This week Bahrain continued its game of cat and mouse with human rights defender Nabeel Rajab, releasing him once more on Wednesday after re-arresting him on 6 June. The outspoken activist and president of Bahrain Center for Human Rights (BCHR) has been arrested, released, and arrested again — all in the past two months. Although Rajab is now free, he still faces four charges, two of them for posts he made on the social networking site Twitter, and two others related to organising protests. Charges were brought against the activist for allegedly insulting and publicly defaming the Sunni citizens of the village of Muharraq on Twitter, as well as insulting an authority on the popular social networking site. According to his lawyer, Rajab will stand trial on 9 July.
Rajab’s fearlessness in speaking out against the regime’s human rights abuses mean that the Index on Censorship Award winning activist could very well land in prison again. Still, it is promising that Rajab’s release came after the government announced that it would finally begin compensating families of the 35 individuals killed during a brutal crackdown on the country’s anti-government protests that began on 14 February last year. Shortly after the announcement, human rights activist Zainab Alkhawaja was injured after a tear gas canister was allegedly fired directly at her hit her in the thigh. Alkhawaja is the daughter of well-known dissident and founder of BCHR Abdulhadi Alkhawaja, who is currently serving a life sentence for participating in anti-government protests last year.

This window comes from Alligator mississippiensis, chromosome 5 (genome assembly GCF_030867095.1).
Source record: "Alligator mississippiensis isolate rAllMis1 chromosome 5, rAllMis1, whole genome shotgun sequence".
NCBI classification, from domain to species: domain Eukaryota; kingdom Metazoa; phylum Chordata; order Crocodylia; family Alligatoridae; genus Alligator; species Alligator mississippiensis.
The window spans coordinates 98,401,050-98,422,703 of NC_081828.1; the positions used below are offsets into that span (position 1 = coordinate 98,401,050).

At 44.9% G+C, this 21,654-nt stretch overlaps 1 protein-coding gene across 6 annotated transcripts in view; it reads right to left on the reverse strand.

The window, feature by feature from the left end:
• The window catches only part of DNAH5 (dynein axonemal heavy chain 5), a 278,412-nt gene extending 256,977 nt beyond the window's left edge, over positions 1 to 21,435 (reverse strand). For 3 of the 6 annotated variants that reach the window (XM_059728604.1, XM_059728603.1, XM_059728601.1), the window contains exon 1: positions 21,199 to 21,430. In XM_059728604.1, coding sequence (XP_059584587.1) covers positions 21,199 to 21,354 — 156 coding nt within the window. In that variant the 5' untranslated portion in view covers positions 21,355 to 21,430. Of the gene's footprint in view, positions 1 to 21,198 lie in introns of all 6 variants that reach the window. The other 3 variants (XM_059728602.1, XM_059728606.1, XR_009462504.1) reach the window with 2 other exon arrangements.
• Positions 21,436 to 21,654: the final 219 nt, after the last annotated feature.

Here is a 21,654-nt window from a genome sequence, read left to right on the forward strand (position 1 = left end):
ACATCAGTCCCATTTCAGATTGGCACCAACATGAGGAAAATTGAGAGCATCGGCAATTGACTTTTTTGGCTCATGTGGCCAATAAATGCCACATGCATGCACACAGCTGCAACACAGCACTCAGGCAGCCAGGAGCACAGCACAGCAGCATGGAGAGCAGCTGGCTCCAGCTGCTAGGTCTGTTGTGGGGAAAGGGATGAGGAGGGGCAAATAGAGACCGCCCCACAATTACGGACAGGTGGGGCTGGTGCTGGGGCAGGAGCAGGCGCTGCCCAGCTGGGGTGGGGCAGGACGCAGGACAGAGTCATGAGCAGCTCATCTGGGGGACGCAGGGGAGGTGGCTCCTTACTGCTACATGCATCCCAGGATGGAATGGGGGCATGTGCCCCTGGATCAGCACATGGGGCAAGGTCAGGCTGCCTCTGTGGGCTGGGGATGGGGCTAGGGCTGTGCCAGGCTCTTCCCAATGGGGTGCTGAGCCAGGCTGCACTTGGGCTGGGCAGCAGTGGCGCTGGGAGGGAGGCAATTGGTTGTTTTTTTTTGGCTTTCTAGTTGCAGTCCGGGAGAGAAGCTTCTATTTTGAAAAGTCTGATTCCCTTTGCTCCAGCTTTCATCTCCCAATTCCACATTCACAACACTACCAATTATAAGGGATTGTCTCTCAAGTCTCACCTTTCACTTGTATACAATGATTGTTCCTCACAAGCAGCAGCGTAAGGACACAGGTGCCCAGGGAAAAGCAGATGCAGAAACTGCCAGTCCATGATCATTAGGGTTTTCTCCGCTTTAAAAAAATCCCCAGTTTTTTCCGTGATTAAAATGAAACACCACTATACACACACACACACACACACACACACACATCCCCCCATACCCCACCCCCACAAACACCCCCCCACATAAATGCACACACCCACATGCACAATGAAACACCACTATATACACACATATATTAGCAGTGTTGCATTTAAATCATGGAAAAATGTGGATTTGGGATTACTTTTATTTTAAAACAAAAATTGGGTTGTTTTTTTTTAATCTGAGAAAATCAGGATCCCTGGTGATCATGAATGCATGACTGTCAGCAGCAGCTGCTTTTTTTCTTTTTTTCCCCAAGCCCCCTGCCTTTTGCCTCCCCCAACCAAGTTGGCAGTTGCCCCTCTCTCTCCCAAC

Last November Bahrain released the findings of its much vaunted Independent Commission for Inquiry (BICI) but the country’s sluggish progress in implementing the report’s recommendations calls into question the country’s commitment to genuine reform. Whenever Bahraini officials are confronted with evidence of human rights violations they respond with statements about reform and dialogue but little action is taken.
On Thursday, 27 United Nations member states released a joint statement calling on the Human Rights Council to push Bahrain to end human rights violations. Noticeably missing from the list of countries — which included Switzerland, Mexico, Denmark, and Norway — were close allies the United States and the United Kingdom, despite having made statements about helping the country commit to reform. Bahrain responded to the statement by saying that the information in the statement is “inaccurate” and that the countries that signed the statement did not understand the “reality” of the human rights situation in the country.
Sara Yasin is an Editorial Assistant at Index. She tweets from @missyasin